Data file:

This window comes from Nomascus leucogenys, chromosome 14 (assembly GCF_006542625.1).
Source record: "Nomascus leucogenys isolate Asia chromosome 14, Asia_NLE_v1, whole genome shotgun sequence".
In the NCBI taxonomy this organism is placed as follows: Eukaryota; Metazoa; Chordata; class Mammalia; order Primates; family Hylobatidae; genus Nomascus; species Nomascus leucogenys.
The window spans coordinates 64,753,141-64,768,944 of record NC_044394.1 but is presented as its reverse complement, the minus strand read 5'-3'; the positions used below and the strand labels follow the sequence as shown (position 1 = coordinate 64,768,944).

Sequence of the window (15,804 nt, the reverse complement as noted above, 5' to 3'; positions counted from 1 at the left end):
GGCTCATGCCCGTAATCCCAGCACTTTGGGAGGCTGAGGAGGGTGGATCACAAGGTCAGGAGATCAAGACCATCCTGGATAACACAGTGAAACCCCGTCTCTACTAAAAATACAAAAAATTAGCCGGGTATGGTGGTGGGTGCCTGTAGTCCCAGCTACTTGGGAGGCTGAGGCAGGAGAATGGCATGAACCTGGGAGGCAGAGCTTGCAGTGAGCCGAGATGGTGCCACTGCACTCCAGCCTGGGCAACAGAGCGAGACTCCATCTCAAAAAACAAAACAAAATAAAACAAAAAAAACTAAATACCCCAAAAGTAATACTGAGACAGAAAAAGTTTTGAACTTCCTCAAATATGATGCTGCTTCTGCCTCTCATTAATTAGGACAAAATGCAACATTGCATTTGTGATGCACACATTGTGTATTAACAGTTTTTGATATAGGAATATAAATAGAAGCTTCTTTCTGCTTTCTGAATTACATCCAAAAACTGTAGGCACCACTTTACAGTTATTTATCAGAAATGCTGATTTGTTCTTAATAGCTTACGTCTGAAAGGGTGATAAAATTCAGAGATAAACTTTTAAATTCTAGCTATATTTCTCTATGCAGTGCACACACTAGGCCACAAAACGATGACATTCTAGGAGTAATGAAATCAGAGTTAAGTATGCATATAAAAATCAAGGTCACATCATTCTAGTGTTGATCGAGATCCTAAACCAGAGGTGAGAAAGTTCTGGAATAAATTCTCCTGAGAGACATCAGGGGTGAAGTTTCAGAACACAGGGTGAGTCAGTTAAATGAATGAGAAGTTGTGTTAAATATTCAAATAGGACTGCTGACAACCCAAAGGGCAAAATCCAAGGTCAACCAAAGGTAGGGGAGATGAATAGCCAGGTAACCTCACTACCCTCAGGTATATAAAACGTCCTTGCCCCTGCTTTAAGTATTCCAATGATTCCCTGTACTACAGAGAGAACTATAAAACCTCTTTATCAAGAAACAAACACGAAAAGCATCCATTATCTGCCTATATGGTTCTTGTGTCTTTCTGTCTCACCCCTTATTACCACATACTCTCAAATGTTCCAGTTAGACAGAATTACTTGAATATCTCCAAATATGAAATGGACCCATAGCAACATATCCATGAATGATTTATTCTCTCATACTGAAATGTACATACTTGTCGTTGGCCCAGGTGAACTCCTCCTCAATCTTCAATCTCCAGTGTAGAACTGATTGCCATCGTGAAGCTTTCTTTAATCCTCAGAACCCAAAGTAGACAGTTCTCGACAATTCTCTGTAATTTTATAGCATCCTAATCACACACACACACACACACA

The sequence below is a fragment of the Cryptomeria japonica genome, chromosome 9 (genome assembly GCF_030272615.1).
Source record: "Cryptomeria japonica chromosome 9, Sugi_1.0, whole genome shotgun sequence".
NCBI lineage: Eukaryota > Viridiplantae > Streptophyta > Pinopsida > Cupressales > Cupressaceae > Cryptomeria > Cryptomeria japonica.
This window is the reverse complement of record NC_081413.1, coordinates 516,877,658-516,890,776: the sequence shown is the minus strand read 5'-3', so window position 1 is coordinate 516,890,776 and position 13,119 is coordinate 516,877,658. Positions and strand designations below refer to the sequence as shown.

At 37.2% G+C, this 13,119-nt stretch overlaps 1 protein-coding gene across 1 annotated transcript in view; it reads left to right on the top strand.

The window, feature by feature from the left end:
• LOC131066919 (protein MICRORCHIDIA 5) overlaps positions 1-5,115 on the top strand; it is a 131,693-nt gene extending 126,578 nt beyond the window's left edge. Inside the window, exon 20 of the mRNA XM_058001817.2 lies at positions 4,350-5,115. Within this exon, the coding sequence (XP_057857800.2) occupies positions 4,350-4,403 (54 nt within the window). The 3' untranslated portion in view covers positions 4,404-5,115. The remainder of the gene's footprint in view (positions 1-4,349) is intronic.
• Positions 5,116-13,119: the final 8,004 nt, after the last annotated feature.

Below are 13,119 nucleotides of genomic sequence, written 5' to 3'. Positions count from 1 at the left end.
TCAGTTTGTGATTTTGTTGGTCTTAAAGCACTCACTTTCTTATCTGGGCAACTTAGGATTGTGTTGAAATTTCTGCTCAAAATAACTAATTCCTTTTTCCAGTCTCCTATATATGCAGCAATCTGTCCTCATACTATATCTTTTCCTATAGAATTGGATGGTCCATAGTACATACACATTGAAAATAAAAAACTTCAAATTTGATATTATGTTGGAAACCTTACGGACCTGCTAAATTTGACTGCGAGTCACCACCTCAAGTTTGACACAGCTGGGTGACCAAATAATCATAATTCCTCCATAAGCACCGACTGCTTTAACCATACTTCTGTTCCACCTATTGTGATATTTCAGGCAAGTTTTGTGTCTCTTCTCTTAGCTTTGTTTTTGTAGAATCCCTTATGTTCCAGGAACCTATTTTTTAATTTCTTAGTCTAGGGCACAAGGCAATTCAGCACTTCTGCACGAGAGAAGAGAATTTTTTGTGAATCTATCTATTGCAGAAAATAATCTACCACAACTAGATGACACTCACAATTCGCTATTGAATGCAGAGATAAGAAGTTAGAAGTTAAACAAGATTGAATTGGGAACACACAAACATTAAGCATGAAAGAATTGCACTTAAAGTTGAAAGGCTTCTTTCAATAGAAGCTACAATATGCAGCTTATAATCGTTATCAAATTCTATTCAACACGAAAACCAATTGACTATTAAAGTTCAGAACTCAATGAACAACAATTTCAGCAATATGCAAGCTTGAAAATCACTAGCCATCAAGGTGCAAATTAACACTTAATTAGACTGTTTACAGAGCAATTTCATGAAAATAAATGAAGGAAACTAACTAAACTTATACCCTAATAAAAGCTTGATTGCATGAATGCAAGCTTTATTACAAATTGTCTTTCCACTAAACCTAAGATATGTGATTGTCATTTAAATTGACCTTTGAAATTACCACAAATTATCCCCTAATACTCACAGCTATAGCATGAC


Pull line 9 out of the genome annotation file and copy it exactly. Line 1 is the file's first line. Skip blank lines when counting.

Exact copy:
NCBI lineage: Eukaryota > Viridiplantae > Streptophyta > Pinopsida > Cupressales > Cupressaceae > Cryptomeria > Cryptomeria japonica.